The analysis of the effect×time interactions (Table 4), revealed significant changes in the cognitive reserve index. It was found that the training and information activities, hobbies, and social life showed significant changes after the 6-month follow-up. The time×group interaction was also observed. A significant effect in the cognitive reserve index was verified; as well as self-report measures of basic daily activities, activities that involved training and information, and hobbies. The effect size of the effect×time interactions was small (ω2<0.06) except for cognitive reserve index where the effect size was medium (ω2=0.13) and hobbies where the effect size was large (ω2=0.28). In the time×group interaction, analysis showed a small effect in all the reserve variables studied (ω2<0.06).

Table 4.

Evaluation of the cognitive reserve index, cognitively stimulating activities and emotional states through repeated measures between the experimental group (EG) and the control group (CG).

Measure  Groups  T1  T2  T3  F(df)F (df)
  Baseline  Mean±SD  Mean±SD  time effect  Group by time effect  p  ω2  1β  F  p  ω2  1β 
Basic daily activitiesEG  8.67±1.93  9.81±2.44  9.24±1.81  9.05  .001  .02  .94  2.49  .096  .01  .55 
CG  9.25±1.92  9.55±2.48  9.70±2.13                 
Training and information activitiesEG  8.62±2.04  9.19±1.81  9.95±2.04  7.38  .002  .02  .68  4.50  .016  .04  .91 
CG  9.05±1.23  9.70±1.59  8.85±1.72                 
HobbiesEG  26.14±6.50  31.29±7.58  32.05±4.64  9.70  <.0001  .28  .96  3.82  ,031  .03  .66 
CG  26.55±3.87  28.65±5.67  27.30±5.09                 
Activities of social lifeEG  5.10±2.07  8.38±1.66  7.76±2.03  19.37  <.0001  .07  .99  1.08  ,351  .01  .18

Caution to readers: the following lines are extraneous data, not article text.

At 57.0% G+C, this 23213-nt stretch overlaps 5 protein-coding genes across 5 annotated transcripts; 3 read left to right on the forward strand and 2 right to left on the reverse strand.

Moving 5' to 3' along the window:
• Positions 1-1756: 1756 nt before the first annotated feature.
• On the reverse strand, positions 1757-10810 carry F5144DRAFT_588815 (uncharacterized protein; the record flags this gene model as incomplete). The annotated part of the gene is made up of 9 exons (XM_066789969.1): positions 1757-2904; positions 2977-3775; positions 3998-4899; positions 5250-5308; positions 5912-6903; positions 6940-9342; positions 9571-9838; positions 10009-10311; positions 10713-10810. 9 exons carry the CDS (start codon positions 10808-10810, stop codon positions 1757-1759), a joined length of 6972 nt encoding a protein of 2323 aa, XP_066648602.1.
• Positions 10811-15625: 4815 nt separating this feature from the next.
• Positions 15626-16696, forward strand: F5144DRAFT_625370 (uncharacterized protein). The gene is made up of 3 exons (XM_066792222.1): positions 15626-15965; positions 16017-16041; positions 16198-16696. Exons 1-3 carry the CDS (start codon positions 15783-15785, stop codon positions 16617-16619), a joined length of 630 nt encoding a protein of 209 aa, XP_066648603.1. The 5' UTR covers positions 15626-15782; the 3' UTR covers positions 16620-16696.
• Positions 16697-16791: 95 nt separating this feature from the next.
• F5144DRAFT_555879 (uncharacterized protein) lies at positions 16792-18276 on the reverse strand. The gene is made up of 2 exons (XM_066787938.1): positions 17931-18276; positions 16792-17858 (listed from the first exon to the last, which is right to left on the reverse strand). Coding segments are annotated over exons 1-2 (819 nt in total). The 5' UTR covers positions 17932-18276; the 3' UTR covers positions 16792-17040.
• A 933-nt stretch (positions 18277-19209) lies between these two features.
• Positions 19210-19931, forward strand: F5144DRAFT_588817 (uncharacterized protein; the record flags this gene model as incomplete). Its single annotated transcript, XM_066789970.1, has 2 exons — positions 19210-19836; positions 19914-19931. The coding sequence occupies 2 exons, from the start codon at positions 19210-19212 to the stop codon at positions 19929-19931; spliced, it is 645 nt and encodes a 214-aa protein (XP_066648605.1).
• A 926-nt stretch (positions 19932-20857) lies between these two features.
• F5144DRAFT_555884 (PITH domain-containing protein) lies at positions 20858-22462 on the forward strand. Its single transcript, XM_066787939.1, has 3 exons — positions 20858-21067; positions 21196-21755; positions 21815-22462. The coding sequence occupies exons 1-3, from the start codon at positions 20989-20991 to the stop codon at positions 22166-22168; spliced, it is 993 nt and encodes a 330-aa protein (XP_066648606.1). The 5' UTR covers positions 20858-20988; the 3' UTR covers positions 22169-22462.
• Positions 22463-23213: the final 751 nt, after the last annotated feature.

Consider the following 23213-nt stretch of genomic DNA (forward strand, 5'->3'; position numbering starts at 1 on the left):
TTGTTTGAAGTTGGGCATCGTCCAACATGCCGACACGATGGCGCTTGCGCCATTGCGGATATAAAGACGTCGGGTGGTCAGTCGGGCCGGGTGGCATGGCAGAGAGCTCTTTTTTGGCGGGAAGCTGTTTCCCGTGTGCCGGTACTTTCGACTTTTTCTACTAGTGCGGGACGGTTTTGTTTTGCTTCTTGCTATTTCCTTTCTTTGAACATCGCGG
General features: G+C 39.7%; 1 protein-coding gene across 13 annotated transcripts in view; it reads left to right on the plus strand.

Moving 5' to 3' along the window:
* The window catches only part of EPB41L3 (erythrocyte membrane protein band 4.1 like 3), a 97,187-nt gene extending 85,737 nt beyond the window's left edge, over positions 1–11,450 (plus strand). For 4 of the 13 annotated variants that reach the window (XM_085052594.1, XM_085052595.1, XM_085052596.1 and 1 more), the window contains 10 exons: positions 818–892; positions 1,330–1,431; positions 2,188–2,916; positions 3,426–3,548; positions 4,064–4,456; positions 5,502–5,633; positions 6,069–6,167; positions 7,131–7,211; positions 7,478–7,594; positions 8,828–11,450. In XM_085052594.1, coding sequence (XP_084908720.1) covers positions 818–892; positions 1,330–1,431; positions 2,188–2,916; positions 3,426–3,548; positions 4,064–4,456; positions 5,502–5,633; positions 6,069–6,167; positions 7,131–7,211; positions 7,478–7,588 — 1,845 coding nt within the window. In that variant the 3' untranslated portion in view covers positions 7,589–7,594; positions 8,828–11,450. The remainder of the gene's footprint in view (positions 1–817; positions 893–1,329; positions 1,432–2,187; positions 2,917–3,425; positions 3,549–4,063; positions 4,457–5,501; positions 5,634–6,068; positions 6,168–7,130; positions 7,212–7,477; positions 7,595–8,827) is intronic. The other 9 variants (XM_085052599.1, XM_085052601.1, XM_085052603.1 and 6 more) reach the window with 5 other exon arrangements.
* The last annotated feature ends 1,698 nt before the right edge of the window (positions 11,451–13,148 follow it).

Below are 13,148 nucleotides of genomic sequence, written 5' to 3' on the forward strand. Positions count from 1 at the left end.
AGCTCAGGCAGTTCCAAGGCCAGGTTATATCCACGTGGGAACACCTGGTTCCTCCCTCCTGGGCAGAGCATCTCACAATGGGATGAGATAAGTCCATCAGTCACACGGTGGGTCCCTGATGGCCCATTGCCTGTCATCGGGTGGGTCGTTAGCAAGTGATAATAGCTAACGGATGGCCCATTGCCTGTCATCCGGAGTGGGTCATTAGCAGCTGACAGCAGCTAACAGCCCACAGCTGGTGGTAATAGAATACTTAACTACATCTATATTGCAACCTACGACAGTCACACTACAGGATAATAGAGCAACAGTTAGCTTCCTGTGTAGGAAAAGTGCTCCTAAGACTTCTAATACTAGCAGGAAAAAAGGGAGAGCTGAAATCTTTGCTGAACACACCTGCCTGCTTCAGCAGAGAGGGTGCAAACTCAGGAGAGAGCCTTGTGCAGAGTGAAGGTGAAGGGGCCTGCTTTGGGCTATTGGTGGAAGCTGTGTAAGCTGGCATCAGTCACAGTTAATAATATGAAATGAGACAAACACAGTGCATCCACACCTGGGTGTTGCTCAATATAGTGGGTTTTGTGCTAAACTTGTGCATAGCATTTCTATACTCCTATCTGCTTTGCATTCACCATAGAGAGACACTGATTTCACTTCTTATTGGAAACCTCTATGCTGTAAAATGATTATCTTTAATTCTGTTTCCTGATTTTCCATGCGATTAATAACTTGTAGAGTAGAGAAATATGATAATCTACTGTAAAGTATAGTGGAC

CG  5.80±2.46  8.55±2.06  7.40±1.73                 
Cognitive reserve indexEG  48.52±7.24  58.67±7.91  59.00±5.86  26.67  <.0001  .13  .99  7.05  .002  .06  .96 
CG  50.65±5.06  56.45±7.70  53.25±6.34                 
STAI – StateEG  34.67±7.61  32.52±7.17  31.14±4.85  4.91  .013  .01  .82  3.25  .050  .01  .63 
CG  39.75±12.17  37.60±8.83  39.50±8.75                 
STAI – traitEG  35.67±8.55  32.76±7.13  33.33±6.20  9.32  .001  .01  .94  1.99  0.15  .45 
CG  41.15±9.80  39.85±8.39  41.05±8.35                 
BDI (total score)EG  14.71±5.50  12.14±3.95  11.71±3.85  14.85  <.0001  .01  .65  7.17  .002  .02  .92 
CG  13.00±6.62  12.45±6.04  13.55±5.09                 

SD: Standard deviation; F-tests: Wilks’ lambda statistic; STAI: State-Trait Anxiety Inventory; BDI: The Beck Depression Inventory; ω2: omega-squared; 1β: observed power.

After 6 months, significant changes were also found in the effect×time interactions in the levels of trait and state anxiety, as well as in depression in both groups (Table 4). In the time×group interaction analysis, it was found that most of the emotional variables changed significantly, except for anxiety levels as a trait. In the time×group interaction, analysis revealed a small effect in all the emotional variables studied (ω2<0.06).

Analysis of change score from T1 to T3

The data showed an increase in the performance of all neuropsychological tests in the EG, indicating values (+1); unlike the CGwhere a decline was observed in the execution of most of these tests (−0) (Table 5). The difference between the two groups was significant. In a special way, in the SRT-R tests (p=.003; d=.98); SRT-D (p=.006; d=.91); SPART 10/36 (p=.005; d=.93); SPART 10/36D (p=.005; d=.92); SDMT (p=.002; d=1.06); PASAT-3 (p<.001; d=1.41).

Table 5.

Change score (baseline to time 3) in cognitive tests, cognitive reserve and emotional states in both groups.

Measure  EG  CG  p-Value  d 
  Mean±SD  Mean±SD     
SRT-S  1.52±3.06  −1.00±3.91  .026  .72 
SRT-R  2.19±3.59  −0.60±1.76  .003  .98